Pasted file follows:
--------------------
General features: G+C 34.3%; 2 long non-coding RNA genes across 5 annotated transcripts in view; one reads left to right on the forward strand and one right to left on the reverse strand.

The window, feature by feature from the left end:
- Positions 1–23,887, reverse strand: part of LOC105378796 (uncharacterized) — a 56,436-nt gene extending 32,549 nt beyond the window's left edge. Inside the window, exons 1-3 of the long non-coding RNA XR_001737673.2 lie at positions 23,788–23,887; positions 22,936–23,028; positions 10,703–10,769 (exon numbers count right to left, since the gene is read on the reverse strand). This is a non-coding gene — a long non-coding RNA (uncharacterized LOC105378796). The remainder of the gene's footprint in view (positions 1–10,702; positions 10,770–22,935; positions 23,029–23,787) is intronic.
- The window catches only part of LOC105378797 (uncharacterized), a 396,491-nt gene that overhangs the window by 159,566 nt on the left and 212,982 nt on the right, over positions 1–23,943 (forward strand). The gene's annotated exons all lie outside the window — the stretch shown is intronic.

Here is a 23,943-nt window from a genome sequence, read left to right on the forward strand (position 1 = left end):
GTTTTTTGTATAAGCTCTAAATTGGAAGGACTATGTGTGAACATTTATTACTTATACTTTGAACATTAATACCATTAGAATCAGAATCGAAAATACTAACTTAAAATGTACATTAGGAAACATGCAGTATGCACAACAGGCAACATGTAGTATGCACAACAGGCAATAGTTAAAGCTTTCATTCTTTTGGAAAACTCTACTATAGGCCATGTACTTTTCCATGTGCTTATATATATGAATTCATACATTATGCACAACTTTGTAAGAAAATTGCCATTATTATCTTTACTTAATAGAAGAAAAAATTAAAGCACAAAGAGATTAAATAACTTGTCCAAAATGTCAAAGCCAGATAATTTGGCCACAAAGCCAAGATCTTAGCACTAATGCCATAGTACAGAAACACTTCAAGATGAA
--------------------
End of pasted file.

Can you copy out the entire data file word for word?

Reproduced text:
General features: G+C 34.3%; 2 long non-coding RNA genes across 5 annotated transcripts in view; one reads left to right on the forward strand and one right to left on the reverse strand.

The window, feature by feature from the left end:
- Positions 1–23,887, reverse strand: part of LOC105378796 (uncharacterized) — a 56,436-nt gene extending 32,549 nt beyond the window's left edge. Inside the window, exons 1-3 of the long non-coding RNA XR_001737673.2 lie at positions 23,788–23,887; positions 22,936–23,028; positions 10,703–10,769 (exon numbers count right to left, since the gene is read on the reverse strand). This is a non-coding gene — a long non-coding RNA (uncharacterized LOC105378796). The remainder of the gene's footprint in view (positions 1–10,702; positions 10,770–22,935; positions 23,029–23,787) is intronic.
- The window catches only part of LOC105378797 (uncharacterized), a 396,491-nt gene that overhangs the window by 159,566 nt on the left and 212,982 nt on the right, over positions 1–23,943 (forward strand). The gene's annotated exons all lie outside the window — the stretch shown is intronic.

Here is a 23,943-nt window from a genome sequence, read left to right on the forward strand (position 1 = left end):
GTTTTTTGTATAAGCTCTAAATTGGAAGGACTATGTGTGAACATTTATTACTTATACTTTGAACATTAATACCATTAGAATCAGAATCGAAAATACTAACTTAAAATGTACATTAGGAAACATGCAGTATGCACAACAGGCAACATGTAGTATGCACAACAGGCAATAGTTAAAGCTTTCATTCTTTTGGAAAACTCTACTATAGGCCATGTACTTTTCCATGTGCTTATATATATGAATTCATACATTATGCACAACTTTGTAAGAAAATTGCCATTATTATCTTTACTTAATAGAAGAAAAAATTAAAGCACAAAGAGATTAAATAACTTGTCCAAAATGTCAAAGCCAGATAATTTGGCCACAAAGCCAAGATCTTAGCACTAATGCCATAGTACAGAAACACTTCAAGATGAA